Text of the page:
Cooking With Chocolate

Cooking With Chocolate

Valentine's Day is coming, which for many is a prompt to give, receive and eat chocolate. Some also associate chocolate with Christmas or birthday cakes or Easter bunnies. My favorite trigger is a cup of coffee; pairing a square of 70% dark with a nearly equally bitter espresso is always a perfect match.

That said, unlike most of the world, I'm no chocoholic. Given the choice between chocolate truffles and a candied chestnut, the chestnut will easily win. Dark chocolate almond bark or an apricot pâté de fruit? I'd like two of the apricot, please. Brownie versus lemon bar? Or Snickers versus Twizzlers? You see where I'm going with this. I certainly love chocolate but I don't have the madness that many have.

I hadn't even noticed how much that was true until I submitted the first list of recipes for my book. It took my editor to notice that my dessert chapter had nothing made with chocolate. "Oh, that won't do," she gently but firmly said and sent me back to my kitchen. For any recipe to be in my book -- chocolate or not -- it had to make smart (i.e., flavor, time, cost) use of great ingredients, plus be do-able in a small city kitchen. Wanting to create something nostalgic and special enough for a celebration, I added a recipe for Chocolate Cream Pie that came as close as I could get to the ones I had as a kid that were made with My-T-Fine pudding; mine instead has a base of milk chocolate pudding made with no eggs.

Less elaborate but equally satisfying are my Chocolate Shortbread Buttons, made only with cocoa; no chocolate melting is necessary. I love these cookies because while intensely chocolate, they aren't too sweet. And I call them buttons because I make them round and small, about 1 1/2 to 2 inches in diameter, and using the prongs of a fork, I add two little marks on each cookie's surface like the thread holes on a button. Even if you don't bake, these are really easy to make.

See our link to this recipe from my book, The City Cook:  Big City, Small Kitchen. Limitless Ingredients, No Time.

A Few Tips for Buying and Cooking With Chocolate

From an interview with master baker Alice Medrich that appeared a couple of years ago in Fine Cooking magazine, here are some important facts we need to know when cooking with chocolate:

Cacao percentages you see on bars and packages of chocolate indicate the percentage of the bar, by weight, that is pure cacao. And what is pure cacao? It's pure cacao beans, which are composed of cocoa butter or fat, and dry cocoa solids.

The rest of the percentage is made up of sugar, and maybe vanilla or lecithin. So if you see a bar labeled with 70% cacao, it has 30% sugar. The percentages of cacao and sugar will have an impact not only on the sweetness of what you make but also its texture.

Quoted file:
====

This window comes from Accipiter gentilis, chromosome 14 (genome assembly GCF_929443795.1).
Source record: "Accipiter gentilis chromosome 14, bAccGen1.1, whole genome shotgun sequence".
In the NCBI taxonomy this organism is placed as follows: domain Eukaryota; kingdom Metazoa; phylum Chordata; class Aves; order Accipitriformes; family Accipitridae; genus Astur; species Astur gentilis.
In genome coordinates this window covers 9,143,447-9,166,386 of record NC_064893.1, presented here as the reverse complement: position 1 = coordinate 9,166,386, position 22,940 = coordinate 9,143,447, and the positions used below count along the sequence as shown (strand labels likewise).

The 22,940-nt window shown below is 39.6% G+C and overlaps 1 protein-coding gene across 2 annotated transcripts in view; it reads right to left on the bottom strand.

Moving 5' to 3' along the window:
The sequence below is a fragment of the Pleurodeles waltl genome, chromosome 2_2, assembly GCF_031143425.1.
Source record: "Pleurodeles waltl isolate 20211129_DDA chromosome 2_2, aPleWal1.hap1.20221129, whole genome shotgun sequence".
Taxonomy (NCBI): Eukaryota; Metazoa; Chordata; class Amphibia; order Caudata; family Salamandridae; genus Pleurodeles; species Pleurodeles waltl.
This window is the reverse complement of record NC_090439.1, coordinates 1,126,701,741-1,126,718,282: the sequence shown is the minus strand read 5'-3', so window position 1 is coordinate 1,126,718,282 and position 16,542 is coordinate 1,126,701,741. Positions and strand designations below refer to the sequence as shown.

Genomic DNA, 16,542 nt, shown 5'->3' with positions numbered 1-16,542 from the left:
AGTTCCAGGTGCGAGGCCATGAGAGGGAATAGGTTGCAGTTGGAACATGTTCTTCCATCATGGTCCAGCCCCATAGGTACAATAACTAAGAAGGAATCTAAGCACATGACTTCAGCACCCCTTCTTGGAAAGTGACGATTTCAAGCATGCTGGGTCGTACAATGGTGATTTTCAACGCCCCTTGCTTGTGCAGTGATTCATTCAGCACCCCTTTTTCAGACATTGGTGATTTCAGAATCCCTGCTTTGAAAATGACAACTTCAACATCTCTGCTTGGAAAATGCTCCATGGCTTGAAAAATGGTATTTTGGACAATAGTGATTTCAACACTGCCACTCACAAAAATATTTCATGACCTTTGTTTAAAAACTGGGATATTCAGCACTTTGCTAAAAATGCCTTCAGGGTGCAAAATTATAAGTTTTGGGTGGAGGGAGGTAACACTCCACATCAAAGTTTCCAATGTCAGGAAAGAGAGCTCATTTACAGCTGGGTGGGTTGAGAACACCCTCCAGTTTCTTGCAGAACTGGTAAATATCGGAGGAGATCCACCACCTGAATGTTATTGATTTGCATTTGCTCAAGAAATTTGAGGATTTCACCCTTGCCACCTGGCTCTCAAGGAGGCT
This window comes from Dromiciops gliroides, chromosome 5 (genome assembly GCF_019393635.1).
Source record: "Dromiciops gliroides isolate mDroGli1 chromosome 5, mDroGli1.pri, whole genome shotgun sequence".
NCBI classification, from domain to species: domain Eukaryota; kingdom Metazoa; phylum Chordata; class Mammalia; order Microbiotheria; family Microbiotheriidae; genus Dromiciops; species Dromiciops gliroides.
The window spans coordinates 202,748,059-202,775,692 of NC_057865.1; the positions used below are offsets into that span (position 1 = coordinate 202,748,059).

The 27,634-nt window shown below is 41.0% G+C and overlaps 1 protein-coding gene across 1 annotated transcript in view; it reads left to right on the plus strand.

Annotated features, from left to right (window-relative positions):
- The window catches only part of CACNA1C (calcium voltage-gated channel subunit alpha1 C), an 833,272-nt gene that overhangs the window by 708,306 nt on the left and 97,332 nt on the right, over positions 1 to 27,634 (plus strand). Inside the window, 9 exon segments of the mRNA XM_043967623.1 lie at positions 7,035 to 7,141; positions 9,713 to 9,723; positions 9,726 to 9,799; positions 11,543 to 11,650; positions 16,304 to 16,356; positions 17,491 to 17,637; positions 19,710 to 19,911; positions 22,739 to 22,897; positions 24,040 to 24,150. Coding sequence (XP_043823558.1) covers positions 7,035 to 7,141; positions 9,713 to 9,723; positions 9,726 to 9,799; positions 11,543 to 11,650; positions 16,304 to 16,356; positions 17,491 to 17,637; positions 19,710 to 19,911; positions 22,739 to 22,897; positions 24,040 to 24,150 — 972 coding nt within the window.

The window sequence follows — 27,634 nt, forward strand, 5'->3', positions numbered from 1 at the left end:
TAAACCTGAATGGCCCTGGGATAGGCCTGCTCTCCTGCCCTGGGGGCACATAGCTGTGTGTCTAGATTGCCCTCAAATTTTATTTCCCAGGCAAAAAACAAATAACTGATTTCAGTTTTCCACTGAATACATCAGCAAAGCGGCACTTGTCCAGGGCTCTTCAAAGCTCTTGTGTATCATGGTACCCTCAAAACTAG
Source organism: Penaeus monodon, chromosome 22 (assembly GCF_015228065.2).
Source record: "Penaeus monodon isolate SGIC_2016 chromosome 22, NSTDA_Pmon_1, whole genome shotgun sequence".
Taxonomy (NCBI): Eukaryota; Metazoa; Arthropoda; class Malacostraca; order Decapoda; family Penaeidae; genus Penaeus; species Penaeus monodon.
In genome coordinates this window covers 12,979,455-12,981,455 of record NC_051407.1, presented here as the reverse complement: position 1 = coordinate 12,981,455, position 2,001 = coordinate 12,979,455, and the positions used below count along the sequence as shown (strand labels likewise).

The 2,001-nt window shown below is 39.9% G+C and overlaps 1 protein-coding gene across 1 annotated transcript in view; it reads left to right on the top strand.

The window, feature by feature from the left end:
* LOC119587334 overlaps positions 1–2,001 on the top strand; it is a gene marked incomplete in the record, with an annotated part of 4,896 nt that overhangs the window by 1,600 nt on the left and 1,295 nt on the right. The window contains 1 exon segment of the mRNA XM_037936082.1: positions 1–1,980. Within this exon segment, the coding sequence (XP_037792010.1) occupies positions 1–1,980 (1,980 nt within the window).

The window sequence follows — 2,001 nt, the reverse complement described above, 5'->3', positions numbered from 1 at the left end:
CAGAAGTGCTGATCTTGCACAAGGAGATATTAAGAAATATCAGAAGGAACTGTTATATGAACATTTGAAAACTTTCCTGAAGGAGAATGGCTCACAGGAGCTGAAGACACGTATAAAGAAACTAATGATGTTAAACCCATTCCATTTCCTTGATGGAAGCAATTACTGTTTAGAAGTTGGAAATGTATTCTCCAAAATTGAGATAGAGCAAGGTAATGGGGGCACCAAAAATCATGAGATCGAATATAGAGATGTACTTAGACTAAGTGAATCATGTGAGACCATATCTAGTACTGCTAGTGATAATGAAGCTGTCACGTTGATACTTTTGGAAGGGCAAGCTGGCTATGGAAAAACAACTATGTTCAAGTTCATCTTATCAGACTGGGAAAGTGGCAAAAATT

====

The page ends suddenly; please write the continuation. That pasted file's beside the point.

As Ms. Medrich said, "… Chocolates with radically different cacao percentages can produce radically different results. Substituting chocolate with significantly high cacao (70% instead of 54% or even 60%, for example) has an effect similar to subtracting sugar and replacing it with unsweetened cocoa powder. Cakes will be dry and crumbly and might taste bitter, mousses will have a grainy texture, and ganaches and sauces will almost certainly curdle."

In other words -- if you love really dark chocolate, resist the temptation to boost the intensity in a recipe by switching out one chocolate for another with a higher cacao percentage.

As a general guideline, here is what the labels mean:

And which brands to buy? I agree with pastry chef and author David Lebovitz (if you don't know his books or his blog I am delighted to introduce you to him and added a link below to his popular blog) who advocates for tasting and choosing your own favorites. There are many excellent brands that have emerged in the recent decade, so enjoy the research. Some to try are Lindt, Ghirardelli, Scharffen Berger, Green & Black, Mast Brothers, Guittard, Valrhona, Taza, Callebaut.

And Jacques Torres.

Listening to Mr. Chocolate

One can spend a lifetime learning about and perfecting chocolate. Jacques Torres began his in Provence and went on to become the youngest winner in history of the highly prestigious Meilleur Ouvrier de France (Best Pastry Chef of France), Executive Pastry Chef at Le Cirque 2000, Dean of Pastry Arts at the French Culinary Institute, winner of a long list of international prizes and awards, host of his own Food TV program, author of two cookbooks, and for the past ten years as Mr. Chocolate.

With two chocolate factories -- one in Brooklyn's DUMBO and the other Manhattan's SoHo -- plus a growing network of retail stores, corporate projects, and a robust website, Chef Torres has a total love of chocolate -- eating it, giving it, and cooking with it.

A week before opening his newest store in Rockefeller Center, he took a few minutes on a snowy day to talk with me about why we love chocolate, what we need to know about buying and storing it, what Dutch-processed means on a cocoa label, and why -- in a surprising way -- his palate has helped him be a success. We've added a link to our podcast interview with him, a man who, fortunately for the rest of us, has combined his passion with world class artistry.


ChocolateJacques Torres ChocolateDavid Lebovitz


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